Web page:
It was probably not the coming-out party syndicators were hoping for. At last week's sneak peek at upcoming syndicated series for TV critics, several of the featured strips were given the third degree. It got nasty.
Why watch King World's The Ananda Lewis Show? Critics pointed out that viewers already have Oprah, a King World talk series similarly led by an African-American female. Who has time to catch Warner Bros.' ElimiDate
or Universal's The 5th Wheel, especially since Warner Bros.' Change of Heart
and Universal's Blind Date
fill the dating-show genre.
Critics may be, well, critical, but their skepticism can be legit, considering last season when several high-profile syndicated shows failed, including Dick Wolf's Arrest & Trial; Dr. Laura
and Men Are From Mars, Women Are From Venus. Television Critics Association members were also remembering last year's TCA syndication event in Pasadena when anticipated big-name attendees like Dr. Laura Schlessinger and Cindy Margolis were no-shows.
So this was no love fest. For example, when Ananda Lewis told critics she wanted a talk show "that can educate people," a scribe shot back, "Why then surround yourself with the two of them?" referring to ex-Sally Jessy Raphael
veterans Mary Duffy and Jose Pretlow, who are executive producers of the new Lewis show.
Duffy defended herself, noting thatSally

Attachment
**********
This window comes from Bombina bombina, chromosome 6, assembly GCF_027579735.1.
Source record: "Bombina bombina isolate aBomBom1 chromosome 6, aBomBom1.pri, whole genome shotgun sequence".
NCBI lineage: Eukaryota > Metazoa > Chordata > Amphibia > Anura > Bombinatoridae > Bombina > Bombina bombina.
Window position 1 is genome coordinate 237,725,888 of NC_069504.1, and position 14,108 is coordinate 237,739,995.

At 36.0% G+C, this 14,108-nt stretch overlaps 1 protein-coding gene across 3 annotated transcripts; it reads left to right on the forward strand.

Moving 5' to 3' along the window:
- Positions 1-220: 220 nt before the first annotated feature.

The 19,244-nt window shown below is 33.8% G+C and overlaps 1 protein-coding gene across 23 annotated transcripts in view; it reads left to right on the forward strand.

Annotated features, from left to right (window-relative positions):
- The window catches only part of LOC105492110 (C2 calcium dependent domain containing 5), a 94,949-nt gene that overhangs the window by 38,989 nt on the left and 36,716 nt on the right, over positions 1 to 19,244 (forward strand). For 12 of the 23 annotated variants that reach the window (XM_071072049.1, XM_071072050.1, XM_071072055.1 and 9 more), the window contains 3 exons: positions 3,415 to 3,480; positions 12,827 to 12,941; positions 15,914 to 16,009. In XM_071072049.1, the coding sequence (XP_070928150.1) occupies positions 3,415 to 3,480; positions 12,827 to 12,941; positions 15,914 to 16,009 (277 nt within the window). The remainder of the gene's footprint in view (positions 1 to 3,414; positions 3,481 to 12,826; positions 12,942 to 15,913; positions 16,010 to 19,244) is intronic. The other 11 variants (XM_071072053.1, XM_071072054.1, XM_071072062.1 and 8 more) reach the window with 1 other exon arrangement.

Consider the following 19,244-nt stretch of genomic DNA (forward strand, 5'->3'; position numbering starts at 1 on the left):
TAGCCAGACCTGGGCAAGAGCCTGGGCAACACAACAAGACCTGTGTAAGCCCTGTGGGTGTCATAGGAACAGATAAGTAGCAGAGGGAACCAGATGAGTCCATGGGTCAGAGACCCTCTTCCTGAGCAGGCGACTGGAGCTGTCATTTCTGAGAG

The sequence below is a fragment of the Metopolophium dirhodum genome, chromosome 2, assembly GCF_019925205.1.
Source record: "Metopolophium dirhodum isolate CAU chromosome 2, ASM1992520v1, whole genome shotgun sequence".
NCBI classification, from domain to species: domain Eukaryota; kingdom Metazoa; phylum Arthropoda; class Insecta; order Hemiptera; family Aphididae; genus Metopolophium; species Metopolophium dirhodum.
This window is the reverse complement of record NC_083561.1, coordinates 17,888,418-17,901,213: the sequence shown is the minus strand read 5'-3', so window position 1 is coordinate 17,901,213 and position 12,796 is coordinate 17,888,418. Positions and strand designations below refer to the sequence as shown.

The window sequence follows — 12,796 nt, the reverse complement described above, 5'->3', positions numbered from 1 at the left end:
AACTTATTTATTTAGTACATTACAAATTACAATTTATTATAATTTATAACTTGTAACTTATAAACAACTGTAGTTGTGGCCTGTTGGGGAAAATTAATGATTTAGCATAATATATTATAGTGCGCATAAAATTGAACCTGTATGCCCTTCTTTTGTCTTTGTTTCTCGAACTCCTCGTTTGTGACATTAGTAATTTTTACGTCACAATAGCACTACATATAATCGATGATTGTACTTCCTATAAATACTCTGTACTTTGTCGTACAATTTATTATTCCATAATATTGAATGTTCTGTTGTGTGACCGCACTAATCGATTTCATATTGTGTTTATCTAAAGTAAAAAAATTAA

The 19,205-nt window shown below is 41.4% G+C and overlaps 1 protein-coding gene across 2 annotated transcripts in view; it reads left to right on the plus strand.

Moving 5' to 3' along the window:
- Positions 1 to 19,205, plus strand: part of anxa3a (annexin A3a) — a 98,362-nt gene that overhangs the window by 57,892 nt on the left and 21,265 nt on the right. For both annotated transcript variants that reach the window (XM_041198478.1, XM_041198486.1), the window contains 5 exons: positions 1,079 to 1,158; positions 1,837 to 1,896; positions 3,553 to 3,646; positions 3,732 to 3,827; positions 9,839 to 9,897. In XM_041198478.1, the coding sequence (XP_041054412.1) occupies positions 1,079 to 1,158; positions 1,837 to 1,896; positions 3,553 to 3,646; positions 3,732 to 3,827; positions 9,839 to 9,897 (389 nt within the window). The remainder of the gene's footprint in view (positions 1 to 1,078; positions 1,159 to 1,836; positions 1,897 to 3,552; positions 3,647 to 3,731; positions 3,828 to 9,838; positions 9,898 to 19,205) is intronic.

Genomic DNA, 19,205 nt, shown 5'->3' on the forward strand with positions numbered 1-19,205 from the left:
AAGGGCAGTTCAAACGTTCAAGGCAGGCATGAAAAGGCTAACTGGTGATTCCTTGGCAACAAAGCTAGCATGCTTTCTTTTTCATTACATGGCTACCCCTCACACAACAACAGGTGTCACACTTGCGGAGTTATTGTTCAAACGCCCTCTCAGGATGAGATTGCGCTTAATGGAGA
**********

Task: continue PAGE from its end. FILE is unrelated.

won an Emmy in 1989 for best talk strip. Later, a King World spokesman said he wasn't rattled by the interrogation. "A critic's disposition is to say, 'Prove it.' They've seen a lot of talk shows come and go."
Panelists who were part of the dating- show sessions also fended off questions about why they deserve to survive, following one critic's comment that "there's an awful lot of shows out here like this." The bunch also includes Fox's upcoming Love Cruise
and Paramount's fall 2001 strip Rendez-View.
The relationship pack didn't back down from such tough inquiries as "Isn't ElimiDate
just Chains of Love
without the chains?"
According to USA Today
TV critic Robert Bianco, there was a sense that many critics weren't impressed. "Nothing that I heard or saw compelled me to pay attention."
Tom Jicha, television critic for the Fort Lauderdale, Fla., Sun-Sentinel
complained that "there was no star power" presented to critics. "There was no one that my readers would be interested in."